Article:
2012: A Cloudy Year for Big Data

By Frank Ohlhorst  |  Posted 2012-01-15 Print this article Print

"Convergence" is the word as big data moves further into the cloud and into the reach of small and midsize enterprises.

Truth be told, big data is not a big or new concept.

The ideology behind big data has been around since the early days of mainframes and scientific computing. What is new about big data is the term itself, which has become part of the nomenclature of today's business speak. Still, for most of its existence, big data has been out of the reach of small and midsize businesses (SMBs) because the storage and processing power needed to make this technology work is too expensive.

The cloud is changing that by bringing the necessary big data components to the masses in the form of hosted solutions. These new cloud-based capabilities are on a growth path and are creating more opportunities for even the smallest of businesses to leverage big data without the traditional expenses of compute farms and massive storage arrays.

Big data analytics comprises three primary elements: volumes of unstructured data, processing power and algorithms. Naturally, the biggest challenge for SMBs is the data itself-finding it, storing it and accessing it.

For it to be true big data, there has to be lots of it, and most SMBs don't generate that volume of data internally, which leads them to seek out alternative data sources. Here, the cloud delivers.

There are several large public data sets that are readily available, containing all types of information, including data from the U.S. Census Bureau, the World Bank and general public data from Google.

Additional data is available from several government agencies, such as Data.gov, while data-focused sites that span everything from Web traffic to social networking can be found in the likes of Crunchbase.com, Kasabi.com, Freebase.com, Infochimps.com and Kaggle.com. These Websites offer a variety of data types for use in analytics.

Throughout 2012, those data sets and others can be expected to grow exponentially. The amount of data being generated globally increases by 40 percent a year, according to the McKinsey Global Institute, a data analytics research firm.

However, data is only part of the equation. All this information needs to be organized, sorted and processed, and that takes computing power.

Once again, cloud services can deliver those capabilities. A key example is Amazon's Cluster Compute, a cloud-based supercomputer that offers this service.

Amazon isn't the only one in the game: Companies such as IBM and Hewlett-Packard are offering private cloud-based big data analytics platforms. However, since this technology is designed as a complete platform and not as a service, these platforms are still out of the reach of the SMB market.

Other companies are looking to fill that void by offering on-demand analytic solutions that can process big data and deliver results quickly and inexpensively. A case in point is Aster Data, which offers a cloud-based, on-demand analytics platform, along with appliance-based and software analytics products. Another company looking to bring big data analytics into the cloud is 1010Data, which has developed a completely hosted big data analytics platform.

Still other firms are developing the momentum to convert big data analytics into cloud services. The most notable of these ventures is Splunk, which is known for software that analyzes large volumes of machine data. The company is currently working on Splunk Storm, a data analytics platform designed for cloud developers to build multitenant solutions. That way, the high costs of big data analytics can be spread out among multiple customers, creating an economy of scale that will increase in affordability over time.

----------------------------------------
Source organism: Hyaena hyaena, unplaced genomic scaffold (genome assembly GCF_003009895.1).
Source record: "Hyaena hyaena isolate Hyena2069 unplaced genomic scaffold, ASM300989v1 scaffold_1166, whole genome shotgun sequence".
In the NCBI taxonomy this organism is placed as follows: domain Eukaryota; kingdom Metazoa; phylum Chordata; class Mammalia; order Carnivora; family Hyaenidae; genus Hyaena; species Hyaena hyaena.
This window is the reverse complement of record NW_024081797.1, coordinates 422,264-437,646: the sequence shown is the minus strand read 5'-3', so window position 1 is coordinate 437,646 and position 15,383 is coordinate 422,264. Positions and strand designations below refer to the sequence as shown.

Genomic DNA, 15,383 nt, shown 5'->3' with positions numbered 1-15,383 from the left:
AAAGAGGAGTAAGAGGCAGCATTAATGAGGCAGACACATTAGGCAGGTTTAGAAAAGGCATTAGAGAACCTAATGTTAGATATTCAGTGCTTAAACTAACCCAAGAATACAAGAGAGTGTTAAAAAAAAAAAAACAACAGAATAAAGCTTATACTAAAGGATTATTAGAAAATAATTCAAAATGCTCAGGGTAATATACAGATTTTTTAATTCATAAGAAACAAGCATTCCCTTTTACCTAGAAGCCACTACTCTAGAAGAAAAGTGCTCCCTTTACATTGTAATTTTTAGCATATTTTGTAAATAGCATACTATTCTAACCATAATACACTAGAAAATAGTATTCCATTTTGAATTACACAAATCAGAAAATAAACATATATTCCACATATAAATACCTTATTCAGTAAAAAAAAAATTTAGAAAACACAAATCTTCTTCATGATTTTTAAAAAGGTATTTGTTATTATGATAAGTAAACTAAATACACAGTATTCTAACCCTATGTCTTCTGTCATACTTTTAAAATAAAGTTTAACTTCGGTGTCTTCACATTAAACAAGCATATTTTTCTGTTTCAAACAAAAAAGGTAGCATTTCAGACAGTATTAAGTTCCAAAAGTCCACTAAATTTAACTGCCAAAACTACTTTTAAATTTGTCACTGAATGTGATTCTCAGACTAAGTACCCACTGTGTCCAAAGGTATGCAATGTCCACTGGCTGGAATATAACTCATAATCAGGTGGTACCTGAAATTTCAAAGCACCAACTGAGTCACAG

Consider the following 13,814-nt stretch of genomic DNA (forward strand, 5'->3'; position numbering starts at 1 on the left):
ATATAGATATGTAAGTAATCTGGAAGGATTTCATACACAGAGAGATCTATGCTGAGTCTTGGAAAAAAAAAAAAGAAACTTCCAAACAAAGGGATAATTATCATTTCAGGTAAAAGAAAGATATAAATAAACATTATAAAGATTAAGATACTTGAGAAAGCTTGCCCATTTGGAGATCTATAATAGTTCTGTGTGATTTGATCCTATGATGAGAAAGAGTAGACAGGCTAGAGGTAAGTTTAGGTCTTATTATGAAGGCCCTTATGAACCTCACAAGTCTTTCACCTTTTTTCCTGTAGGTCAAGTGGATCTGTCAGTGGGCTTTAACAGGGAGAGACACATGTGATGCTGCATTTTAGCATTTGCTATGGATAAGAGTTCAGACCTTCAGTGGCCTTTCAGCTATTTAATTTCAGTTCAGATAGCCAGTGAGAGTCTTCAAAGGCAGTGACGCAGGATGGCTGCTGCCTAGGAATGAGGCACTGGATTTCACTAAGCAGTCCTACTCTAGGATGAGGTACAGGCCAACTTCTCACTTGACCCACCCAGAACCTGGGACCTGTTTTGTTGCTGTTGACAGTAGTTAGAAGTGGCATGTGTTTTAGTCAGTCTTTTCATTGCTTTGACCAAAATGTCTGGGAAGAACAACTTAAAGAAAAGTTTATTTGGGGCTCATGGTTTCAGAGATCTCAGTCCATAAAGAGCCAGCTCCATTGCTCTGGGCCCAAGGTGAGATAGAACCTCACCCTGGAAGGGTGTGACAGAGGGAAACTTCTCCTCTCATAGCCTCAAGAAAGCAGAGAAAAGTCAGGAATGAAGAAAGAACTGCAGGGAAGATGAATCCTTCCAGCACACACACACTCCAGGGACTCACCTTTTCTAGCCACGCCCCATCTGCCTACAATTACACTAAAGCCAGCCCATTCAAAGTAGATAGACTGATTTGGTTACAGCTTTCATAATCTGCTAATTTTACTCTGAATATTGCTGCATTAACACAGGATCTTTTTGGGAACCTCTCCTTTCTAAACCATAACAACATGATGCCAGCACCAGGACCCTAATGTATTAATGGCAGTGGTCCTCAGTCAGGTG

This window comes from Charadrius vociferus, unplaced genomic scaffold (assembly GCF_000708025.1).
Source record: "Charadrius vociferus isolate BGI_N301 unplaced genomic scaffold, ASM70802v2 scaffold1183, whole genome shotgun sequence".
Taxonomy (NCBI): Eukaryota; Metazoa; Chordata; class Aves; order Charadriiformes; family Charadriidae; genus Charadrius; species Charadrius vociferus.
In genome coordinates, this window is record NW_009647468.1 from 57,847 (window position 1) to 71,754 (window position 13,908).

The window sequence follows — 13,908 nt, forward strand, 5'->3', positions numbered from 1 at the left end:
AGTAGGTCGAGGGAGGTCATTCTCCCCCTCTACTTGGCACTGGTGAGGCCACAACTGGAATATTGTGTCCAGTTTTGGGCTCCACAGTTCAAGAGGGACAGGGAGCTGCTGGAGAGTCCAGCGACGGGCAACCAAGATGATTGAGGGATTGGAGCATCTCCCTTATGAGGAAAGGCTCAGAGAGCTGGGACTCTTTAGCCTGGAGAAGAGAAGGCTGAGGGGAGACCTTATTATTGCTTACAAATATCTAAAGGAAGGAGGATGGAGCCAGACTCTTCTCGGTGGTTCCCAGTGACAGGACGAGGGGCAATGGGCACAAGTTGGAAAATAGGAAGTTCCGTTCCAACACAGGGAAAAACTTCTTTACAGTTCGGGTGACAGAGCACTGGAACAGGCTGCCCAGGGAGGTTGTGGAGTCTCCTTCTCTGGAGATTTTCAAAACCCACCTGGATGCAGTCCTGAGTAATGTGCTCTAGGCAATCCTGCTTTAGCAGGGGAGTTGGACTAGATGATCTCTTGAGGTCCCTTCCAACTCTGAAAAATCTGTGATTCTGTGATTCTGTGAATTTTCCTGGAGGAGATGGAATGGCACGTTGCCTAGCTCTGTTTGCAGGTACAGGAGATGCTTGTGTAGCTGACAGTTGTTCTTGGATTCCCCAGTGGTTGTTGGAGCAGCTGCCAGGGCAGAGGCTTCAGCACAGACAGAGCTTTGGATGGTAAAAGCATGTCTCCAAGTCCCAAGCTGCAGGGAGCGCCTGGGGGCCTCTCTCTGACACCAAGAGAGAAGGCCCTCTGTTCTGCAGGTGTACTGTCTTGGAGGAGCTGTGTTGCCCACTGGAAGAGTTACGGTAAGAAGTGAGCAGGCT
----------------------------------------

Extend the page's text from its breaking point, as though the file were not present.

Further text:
Frank Ohlhorst Frank J. Ohlhorst is the Executive Technology Editor for eWeek Channel Insider and brings with him over 20 years of experience in the Information Technology field.He began his career as a network administrator and applications program in the private sector for two years before joining a computer consulting firm as a programmer analyst. In 1988 Frank founded a computer consulting company, which specialized in network design, implementation, and support, along with custom accounting applications developed in a variety of programming languages.In 1991, Frank took a position with the United States Department of Energy as a Network Manager for multiple DOE Area Offices with locations at Brookhaven National Laboratory (BNL), Princeton Plasma Physics Laboratory (PPL), Argonne National Laboratory (ANL), FermiLAB and the Ames Area Office (AMESAO). Frank's duties included managing the site networks, associated staff and the inter-network links between the area offices. He also served at the Computer Security Officer (CSO) for multiple DOE sites. Frank joined CMP Technology's Channel group in 1999 as a Technical Editor assigned to the CRN Test Center, within a year, Frank became the Senior Technical Editor, and was responsible for designing product testing methodologies, assigning product reviews, roundups and bakeoffs to the CRN Test Center staff.In 2003, Frank was named Technology Editor of CRN. In that capacity, he ensured that CRN maintained a clearer focus on technology and increased the integration of the Test Center's review content into both CRN's print and web properties. He also contributed to Netseminar's, hosted sessions at CMP's Xchange Channel trade shows and helped to develop new methods of content delivery, Such as CRN-TV.In September of 2004, Frank became the Director of the CRN Test Center and was charged with increasing the Test Center's contributions to CMP's Channel Web online presence and CMP's latest monthly publication, Digital Connect, a magazine geared towards the home integrator. He also continued to contribute to CMP's Netseminar series, Xchange events, industry conferences and CRN-TV.In January of 2007, CMP Launched CRNtech, a monthly publication focused on technology for the channel, with a mailed audience of 70,000 qualified readers. Frank was instrumental in the development and design of CRNTech and was the editorial director of the publication as well as its primary contributor. He also maintained the edit calendar, and hosted quarterly CRNTech Live events.In June 2007, Frank was named Senior Technology Analyst and became responsible for the technical focus and edit calendars of all the Channel Group's publications, including CRN, CRNTech, and VARBusiness, along with the Channel Group's specialized publications Solutions Inc., Government VAR, TechBuilder and various custom publications. Frank joined Ziff Davis Enterprise in September of 2007 and focuses on creating editorial content geared towards the purveyors of Information Technology products and services. Frank writes comparative reviews, channel analysis pieces and participates in many of Ziff Davis Enterprise's tradeshows and webinars. He has received several awards for his writing and editing, including back to back best review of the year awards, and a president's award for CRN-TV. Frank speaks at many industry conferences, is a contributor to several IT Books, holds several records for online hits and has several industry certifications, including Novell's CNE, Microsoft's MCP.Frank can be reached at frank.ohlhorst@ziffdavisenterprise.com